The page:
However, interpreting the text ‘naturally’ must include taking into account the historical and grammatical context. This is not the same as treating a passage with wooden hyper-literalism. And, when we treat Jesus’ words fairly, there’s no reason to accuse him of scientific error.
In particular, the term “all” (Greek: pas) is not always used in a universal manner; it may be limited to every member within a specific group. Note 1 Corinthians 15:22: “For as in Adam all die, so also in Christ shall all be made alive.” The “all” who die includes every human being,7 but the “all” who live is limited to those who are “in Christ”.
Davis does concede that, in Matthew’s account, it “might perhaps work” to understand that Jesus’ intent was to compare the mustard seed only to the other local “garden plants” which Matthew specifically mentions, not to every plant in the world. But, he says, Mark’s account “seems to rule out this possibility.”8
It does nothing of the sort. Both passages speak of the mustard seed as something that a person (a first-century Jewish farmer) sows “in his field” / “on the ground”. And both passages specifically contrast the mustard plant with other “garden plants”, which need only refer to garden plants native to Israel. Mark says the mustard seed “is the smallest of all the seeds on earth” (emphasis added), but the term “earth” (Greek: gé) also has a broad semantic range, and here may refer to the local ground, soil, or land rather than the entire planet.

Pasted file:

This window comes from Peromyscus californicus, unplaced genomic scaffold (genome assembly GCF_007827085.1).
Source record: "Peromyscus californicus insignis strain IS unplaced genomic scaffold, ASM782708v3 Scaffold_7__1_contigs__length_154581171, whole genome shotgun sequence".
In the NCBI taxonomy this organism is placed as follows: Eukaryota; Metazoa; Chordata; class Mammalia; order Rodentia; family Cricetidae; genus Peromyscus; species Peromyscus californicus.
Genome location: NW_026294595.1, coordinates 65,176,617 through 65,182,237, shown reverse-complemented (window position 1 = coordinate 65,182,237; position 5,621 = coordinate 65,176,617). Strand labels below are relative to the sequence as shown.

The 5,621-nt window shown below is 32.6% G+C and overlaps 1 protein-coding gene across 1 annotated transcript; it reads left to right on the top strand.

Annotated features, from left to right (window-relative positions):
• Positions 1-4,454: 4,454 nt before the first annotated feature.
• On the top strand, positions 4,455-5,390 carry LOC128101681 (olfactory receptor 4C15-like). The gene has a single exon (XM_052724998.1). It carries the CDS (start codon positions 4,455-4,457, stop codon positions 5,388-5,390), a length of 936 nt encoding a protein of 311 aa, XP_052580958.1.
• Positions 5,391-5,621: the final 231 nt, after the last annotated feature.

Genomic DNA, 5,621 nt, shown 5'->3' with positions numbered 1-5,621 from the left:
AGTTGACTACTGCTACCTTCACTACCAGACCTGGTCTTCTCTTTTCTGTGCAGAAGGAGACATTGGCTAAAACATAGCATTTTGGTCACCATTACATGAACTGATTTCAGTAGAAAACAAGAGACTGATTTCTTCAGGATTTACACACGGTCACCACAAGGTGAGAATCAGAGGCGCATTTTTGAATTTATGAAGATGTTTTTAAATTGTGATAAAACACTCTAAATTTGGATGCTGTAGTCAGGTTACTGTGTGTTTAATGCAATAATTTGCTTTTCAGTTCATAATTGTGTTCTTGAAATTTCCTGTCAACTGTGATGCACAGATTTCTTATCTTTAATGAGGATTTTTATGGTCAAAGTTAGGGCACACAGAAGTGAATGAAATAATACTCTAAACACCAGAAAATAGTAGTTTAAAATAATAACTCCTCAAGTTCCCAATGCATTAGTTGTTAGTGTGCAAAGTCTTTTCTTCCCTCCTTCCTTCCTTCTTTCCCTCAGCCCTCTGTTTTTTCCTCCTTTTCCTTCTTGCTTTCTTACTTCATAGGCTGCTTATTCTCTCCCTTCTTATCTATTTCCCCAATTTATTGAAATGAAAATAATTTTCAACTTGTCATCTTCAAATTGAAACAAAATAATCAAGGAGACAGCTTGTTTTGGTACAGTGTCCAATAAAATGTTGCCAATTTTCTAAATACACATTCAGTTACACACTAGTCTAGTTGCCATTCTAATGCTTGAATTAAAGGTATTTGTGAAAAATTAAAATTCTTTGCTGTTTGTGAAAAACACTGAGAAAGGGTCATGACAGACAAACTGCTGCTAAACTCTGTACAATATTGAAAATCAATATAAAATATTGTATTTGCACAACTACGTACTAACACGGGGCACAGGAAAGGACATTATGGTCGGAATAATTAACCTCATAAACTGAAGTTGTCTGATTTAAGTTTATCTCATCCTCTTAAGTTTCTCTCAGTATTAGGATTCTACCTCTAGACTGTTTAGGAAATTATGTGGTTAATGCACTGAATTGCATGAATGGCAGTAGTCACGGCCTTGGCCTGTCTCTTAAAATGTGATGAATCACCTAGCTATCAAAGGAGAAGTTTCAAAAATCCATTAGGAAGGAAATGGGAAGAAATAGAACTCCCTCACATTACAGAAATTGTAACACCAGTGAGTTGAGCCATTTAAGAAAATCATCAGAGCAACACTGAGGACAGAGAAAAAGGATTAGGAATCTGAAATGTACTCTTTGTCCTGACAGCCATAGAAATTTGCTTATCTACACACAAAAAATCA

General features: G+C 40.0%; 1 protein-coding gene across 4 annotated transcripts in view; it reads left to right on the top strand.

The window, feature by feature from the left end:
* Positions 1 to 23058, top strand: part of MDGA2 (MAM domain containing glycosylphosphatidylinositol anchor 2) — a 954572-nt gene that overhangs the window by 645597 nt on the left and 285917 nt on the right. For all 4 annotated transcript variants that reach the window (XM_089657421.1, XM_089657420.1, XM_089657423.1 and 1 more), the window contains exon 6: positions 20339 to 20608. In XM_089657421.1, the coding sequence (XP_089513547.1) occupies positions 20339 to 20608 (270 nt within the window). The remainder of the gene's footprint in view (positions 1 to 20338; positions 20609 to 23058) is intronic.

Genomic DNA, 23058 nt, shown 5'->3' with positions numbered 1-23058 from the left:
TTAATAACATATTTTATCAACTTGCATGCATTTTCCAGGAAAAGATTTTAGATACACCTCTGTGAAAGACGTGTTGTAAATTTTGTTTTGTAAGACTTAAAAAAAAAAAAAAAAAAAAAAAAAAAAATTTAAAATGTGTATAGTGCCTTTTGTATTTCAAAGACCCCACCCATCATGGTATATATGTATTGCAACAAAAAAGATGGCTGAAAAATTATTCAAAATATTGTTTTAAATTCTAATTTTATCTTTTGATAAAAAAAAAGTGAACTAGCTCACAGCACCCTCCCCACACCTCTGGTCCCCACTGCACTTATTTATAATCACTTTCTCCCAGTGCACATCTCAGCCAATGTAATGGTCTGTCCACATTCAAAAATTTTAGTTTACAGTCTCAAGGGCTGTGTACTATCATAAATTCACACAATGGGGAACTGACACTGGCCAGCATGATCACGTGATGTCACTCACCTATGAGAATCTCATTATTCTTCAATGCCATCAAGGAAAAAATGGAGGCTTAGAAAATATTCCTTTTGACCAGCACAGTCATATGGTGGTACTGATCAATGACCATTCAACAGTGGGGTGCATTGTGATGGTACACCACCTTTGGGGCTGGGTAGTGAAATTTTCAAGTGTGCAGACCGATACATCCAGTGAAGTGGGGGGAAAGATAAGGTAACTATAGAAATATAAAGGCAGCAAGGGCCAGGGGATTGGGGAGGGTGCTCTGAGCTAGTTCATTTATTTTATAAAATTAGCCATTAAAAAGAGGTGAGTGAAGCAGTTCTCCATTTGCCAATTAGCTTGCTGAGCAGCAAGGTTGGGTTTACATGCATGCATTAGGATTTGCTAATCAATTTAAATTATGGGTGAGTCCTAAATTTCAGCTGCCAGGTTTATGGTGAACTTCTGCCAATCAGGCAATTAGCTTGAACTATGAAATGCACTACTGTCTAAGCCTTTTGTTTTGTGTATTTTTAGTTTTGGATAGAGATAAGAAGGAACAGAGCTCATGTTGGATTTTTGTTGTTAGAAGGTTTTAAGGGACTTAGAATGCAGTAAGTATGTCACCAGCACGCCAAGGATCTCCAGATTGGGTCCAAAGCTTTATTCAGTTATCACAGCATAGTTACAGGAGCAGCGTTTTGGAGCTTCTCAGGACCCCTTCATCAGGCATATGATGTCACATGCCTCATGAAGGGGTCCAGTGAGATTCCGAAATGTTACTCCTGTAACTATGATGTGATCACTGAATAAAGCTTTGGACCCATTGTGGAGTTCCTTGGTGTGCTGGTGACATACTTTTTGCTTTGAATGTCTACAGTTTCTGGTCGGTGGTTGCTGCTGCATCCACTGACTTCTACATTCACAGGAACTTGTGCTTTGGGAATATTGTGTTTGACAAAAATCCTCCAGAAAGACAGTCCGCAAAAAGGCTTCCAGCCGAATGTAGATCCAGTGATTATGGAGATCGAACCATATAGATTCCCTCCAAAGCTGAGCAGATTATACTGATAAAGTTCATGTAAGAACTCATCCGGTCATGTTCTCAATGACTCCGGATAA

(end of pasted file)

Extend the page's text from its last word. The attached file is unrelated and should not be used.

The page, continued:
Should science affect our understanding of Scripture? That depends.
Davis sees his mustard seed example as analogous to the way people interpreted various Scripture passages differently after science demonstrated that the earth moves around the sun. He says that scientific knowledge caused people to reinterpret both sets of texts, and that creationists have already accepted this hermeneutic as legitimate. Davis’ implication, therefore, is that science should be allowed to determine the meaning of Mark 10:6 as well.